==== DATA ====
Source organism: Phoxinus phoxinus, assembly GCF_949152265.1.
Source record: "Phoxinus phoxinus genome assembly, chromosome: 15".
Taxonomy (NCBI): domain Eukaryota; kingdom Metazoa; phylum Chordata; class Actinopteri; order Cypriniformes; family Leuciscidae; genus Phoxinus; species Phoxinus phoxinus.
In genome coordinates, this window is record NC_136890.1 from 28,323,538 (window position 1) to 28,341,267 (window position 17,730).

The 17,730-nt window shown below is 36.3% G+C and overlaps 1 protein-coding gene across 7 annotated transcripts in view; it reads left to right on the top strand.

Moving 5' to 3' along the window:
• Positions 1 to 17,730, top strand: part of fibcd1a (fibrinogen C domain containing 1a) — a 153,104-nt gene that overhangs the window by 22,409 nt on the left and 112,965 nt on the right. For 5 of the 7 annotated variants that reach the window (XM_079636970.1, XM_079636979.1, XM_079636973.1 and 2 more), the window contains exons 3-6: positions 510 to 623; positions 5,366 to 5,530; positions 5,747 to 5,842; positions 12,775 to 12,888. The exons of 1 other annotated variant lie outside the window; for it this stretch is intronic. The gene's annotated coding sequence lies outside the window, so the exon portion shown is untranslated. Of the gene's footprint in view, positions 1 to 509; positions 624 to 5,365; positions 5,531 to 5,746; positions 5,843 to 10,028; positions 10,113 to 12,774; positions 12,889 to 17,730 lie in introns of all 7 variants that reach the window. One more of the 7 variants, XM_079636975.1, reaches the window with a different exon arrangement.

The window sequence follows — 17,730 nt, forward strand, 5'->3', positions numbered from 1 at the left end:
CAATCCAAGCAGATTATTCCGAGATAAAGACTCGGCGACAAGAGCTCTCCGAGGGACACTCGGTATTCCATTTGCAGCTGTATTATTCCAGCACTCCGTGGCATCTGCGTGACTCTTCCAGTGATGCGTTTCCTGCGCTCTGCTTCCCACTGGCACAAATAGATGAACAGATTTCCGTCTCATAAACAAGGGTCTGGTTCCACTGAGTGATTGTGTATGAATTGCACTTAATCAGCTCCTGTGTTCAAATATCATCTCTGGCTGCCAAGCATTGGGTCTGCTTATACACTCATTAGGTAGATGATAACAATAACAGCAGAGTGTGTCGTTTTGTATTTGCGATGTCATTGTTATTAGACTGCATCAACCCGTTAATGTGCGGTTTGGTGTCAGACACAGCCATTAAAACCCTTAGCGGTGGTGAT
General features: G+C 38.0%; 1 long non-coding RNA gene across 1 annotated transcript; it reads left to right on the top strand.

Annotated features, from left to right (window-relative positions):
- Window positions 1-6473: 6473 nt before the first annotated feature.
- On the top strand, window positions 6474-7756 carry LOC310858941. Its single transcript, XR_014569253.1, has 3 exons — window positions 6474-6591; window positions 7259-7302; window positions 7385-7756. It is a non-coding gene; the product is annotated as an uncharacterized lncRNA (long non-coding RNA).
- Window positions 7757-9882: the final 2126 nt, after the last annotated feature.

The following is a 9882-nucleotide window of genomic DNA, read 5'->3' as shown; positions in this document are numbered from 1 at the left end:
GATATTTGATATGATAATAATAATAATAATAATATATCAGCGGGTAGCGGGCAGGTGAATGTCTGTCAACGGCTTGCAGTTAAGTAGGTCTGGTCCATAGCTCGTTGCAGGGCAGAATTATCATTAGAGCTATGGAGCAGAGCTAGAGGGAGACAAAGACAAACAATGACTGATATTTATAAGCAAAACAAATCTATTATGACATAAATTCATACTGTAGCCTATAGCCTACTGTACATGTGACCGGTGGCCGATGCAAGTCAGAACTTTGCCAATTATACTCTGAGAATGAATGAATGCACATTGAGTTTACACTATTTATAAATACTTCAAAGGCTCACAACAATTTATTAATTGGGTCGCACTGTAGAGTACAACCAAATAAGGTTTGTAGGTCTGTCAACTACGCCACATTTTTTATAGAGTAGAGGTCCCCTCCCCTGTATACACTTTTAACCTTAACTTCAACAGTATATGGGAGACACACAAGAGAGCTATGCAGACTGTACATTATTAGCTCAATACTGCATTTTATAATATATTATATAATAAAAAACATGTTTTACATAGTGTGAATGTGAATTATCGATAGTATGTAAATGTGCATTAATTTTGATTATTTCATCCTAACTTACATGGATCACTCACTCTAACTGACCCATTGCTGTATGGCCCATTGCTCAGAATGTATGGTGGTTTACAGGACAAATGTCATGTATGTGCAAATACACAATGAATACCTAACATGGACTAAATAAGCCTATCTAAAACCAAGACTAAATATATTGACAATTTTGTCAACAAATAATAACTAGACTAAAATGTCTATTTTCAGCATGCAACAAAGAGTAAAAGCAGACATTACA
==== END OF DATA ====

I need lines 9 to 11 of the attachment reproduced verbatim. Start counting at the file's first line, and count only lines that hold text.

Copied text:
CAATCCAAGCAGATTATTCCGAGATAAAGACTCGGCGACAAGAGCTCTCCGAGGGACACTCGGTATTCCATTTGCAGCTGTATTATTCCAGCACTCCGTGGCATCTGCGTGACTCTTCCAGTGATGCGTTTCCTGCGCTCTGCTTCCCACTGGCACAAATAGATGAACAGATTTCCGTCTCATAAACAAGGGTCTGGTTCCACTGAGTGATTGTGTATGAATTGCACTTAATCAGCTCCTGTGTTCAAATATCATCTCTGGCTGCCAAGCATTGGGTCTGCTTATACACTCATTAGGTAGATGATAACAATAACAGCAGAGTGTGTCGTTTTGTATTTGCGATGTCATTGTTATTAGACTGCATCAACCCGTTAATGTGCGGTTTGGTGTCAGACACAGCCATTAAAACCCTTAGCGGTGGTGAT
General features: G+C 38.0%; 1 long non-coding RNA gene across 1 annotated transcript; it reads left to right on the top strand.

Annotated features, from left to right (window-relative positions):